This isn't a question of will power either. The will is necessary, but not by itself. I was once told that if the tools I am using on my path don't work, don't use them. No matter what my path is, if if isn't informing me, I should find another one. Evolve. Which means in the end that truth is somewhat relative. If the shoe fits wear it as the saying goes. So, for example, I grew up a hippy. Got into the eastern thing in a dabbling sort of way. Then got into Christianity for 13 years. When it and they showed their true colors, I moved on. I explored Native American practices. I liked some of it. Some of them didn't like me, because I was the enemy. Well, I could believe that. So I moved on. I tried the practices of my pre-christian forefathers from Eire. Or what amounts to the best guess at what those may be. None of those tools worked for me in the real sense. I continued to move on. So I responded to my karma. And those tools work for me. Meditation works for me. So I use these tools. And if I find one even in this practice that doesn't, I discard it. The point is, find what works and USE it. Get in-formed. Know what is in-forming you. Because if enough of us develop the moral virtue to govern ourselves, then prison populations will go down. Government will become simpler. And the lives of those governing themsleves will be happier.

Republican Virtue

Catchy title eh? Well, it's not an oxymoron, so you can keep breathing and stop laughing.
That's "republican," with a small "r".

Now the quote: "...it is esay to see that when republican virtue fails, slavery ensues." Tom Paine - Common Sense

I think in the situation here in America, we are losing our republican virtue. First let's define what that means and then I'll share how I see it.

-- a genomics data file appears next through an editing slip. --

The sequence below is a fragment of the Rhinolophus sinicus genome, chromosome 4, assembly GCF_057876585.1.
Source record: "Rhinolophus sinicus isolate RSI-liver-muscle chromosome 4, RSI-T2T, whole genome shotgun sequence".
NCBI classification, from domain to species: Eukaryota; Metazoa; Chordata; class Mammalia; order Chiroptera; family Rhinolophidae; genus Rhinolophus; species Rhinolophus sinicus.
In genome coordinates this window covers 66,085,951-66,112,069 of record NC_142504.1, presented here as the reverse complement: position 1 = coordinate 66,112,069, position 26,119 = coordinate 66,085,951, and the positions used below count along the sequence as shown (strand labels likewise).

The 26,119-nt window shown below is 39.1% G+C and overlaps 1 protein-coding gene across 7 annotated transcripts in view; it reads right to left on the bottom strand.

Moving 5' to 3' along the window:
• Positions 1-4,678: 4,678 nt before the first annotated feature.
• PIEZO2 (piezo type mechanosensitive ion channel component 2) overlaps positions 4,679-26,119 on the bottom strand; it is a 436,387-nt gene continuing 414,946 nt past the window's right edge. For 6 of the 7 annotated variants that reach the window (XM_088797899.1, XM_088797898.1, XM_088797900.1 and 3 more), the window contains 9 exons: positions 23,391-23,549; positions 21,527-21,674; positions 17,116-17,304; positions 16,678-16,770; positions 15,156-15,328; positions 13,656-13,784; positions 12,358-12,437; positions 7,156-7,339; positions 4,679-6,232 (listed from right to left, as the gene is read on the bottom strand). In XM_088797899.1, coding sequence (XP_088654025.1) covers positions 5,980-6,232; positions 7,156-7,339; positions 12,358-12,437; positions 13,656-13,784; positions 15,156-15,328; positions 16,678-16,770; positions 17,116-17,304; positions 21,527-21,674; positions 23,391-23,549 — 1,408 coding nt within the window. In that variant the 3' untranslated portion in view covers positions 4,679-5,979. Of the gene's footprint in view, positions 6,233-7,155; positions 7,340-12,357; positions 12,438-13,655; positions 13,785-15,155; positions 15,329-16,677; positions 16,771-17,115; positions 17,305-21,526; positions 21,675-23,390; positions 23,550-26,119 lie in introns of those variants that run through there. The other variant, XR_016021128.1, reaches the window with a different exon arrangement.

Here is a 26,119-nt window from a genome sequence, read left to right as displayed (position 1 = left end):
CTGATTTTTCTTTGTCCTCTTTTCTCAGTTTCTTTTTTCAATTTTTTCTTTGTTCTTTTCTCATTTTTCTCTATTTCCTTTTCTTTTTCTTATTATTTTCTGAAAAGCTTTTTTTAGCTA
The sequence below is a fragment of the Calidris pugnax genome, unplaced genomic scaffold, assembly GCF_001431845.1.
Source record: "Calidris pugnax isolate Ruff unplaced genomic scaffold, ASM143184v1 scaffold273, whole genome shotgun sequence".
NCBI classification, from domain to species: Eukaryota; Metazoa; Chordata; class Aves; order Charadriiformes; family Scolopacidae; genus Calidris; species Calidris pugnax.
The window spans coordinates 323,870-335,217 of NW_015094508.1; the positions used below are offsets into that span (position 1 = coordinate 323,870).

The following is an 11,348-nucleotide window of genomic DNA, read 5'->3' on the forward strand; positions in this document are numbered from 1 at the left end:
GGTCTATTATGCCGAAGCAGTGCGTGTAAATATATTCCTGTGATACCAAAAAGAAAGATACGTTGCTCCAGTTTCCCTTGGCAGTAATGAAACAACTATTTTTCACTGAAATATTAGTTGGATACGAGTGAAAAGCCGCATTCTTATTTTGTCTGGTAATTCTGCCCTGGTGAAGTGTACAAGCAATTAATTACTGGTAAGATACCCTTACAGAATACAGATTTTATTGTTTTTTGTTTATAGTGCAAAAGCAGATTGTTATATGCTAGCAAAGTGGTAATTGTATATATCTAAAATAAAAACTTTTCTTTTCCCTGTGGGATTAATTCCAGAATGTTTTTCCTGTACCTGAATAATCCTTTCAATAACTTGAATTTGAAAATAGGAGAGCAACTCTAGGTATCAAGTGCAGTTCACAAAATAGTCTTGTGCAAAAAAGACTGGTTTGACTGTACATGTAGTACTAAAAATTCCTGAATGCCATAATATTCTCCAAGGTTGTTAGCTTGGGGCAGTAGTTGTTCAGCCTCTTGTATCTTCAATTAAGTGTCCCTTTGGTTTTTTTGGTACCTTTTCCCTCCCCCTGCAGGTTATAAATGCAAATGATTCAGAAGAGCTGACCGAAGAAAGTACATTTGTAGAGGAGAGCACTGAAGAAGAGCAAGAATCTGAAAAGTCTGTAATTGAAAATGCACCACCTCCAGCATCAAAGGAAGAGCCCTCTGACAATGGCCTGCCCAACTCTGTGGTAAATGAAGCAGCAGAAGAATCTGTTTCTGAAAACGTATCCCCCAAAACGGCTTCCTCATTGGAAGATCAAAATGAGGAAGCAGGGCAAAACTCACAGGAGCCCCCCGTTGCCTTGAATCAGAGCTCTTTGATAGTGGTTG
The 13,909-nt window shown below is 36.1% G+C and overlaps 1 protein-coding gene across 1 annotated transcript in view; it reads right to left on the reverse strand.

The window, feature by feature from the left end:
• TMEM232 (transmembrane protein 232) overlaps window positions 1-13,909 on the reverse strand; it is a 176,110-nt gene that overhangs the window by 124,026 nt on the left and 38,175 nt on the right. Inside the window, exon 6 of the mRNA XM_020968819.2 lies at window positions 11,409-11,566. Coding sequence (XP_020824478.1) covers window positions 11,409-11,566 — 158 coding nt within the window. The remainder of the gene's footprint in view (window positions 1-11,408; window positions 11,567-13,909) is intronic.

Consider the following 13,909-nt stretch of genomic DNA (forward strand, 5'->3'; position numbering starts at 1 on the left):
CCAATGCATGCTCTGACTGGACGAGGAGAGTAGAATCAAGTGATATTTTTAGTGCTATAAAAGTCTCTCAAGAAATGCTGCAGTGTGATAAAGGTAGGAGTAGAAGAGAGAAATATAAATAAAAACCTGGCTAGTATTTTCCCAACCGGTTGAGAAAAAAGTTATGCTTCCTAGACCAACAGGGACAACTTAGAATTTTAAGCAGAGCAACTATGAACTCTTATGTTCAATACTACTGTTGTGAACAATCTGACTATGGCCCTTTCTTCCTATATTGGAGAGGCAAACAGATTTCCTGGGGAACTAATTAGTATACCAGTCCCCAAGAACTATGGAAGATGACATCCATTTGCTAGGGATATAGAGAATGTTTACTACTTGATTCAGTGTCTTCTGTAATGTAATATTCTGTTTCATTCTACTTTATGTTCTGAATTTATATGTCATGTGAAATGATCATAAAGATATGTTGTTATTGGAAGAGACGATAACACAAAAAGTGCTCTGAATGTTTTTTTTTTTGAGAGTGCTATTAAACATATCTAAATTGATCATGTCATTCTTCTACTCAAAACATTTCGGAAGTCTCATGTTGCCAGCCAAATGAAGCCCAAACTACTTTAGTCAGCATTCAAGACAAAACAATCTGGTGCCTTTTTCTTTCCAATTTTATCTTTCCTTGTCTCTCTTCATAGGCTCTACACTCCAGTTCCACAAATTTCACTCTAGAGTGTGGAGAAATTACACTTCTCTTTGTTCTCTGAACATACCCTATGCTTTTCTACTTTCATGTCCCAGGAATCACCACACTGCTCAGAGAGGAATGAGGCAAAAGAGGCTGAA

In Paines discourse, he is laying out the problems of monarchy and heriditarty succession. In the English system of government, along with it's Constitution, there is a republican aspect, in that the body politic have the opportunity to choose from among them a House of Commons. Albeit they had that privelege, the crown still had the authority, but it is here he make's the point that where the virtue of choosing fails, the result is slavery. A look at the dictionary term is no different. It states that the supreme power (the virtue) is in the hands of the people in the act of choosing. Yet your guffaw there points out one of the problems.

So having defined what is meant by republican virtue, having the effective power to choose, we can now examine two of the current difficulties I see in relation to that privelege and responsibility.

One is the belief that we have the power. The situations in Florida in 2000, and the Ohio in 2004 tell us that we have this power. How so you ask? Because certain people need and want so desperately to be in power, they have to cheat the power. Elections aren't stolen by people who really believe they represent the common good. They are stolen by those who know they don't, and they have to cripple the power that will prevent them from doing what they want. Hence we had two elections mired in fraud. However, we still have that power. And we can exercise that power by demanding from our representatives that our elections are auditable. In other words, a verifiable paper trail. A receit if you will in my hand that confirms who I voted for. We can also write letters to the editors, and talk about this with our friends.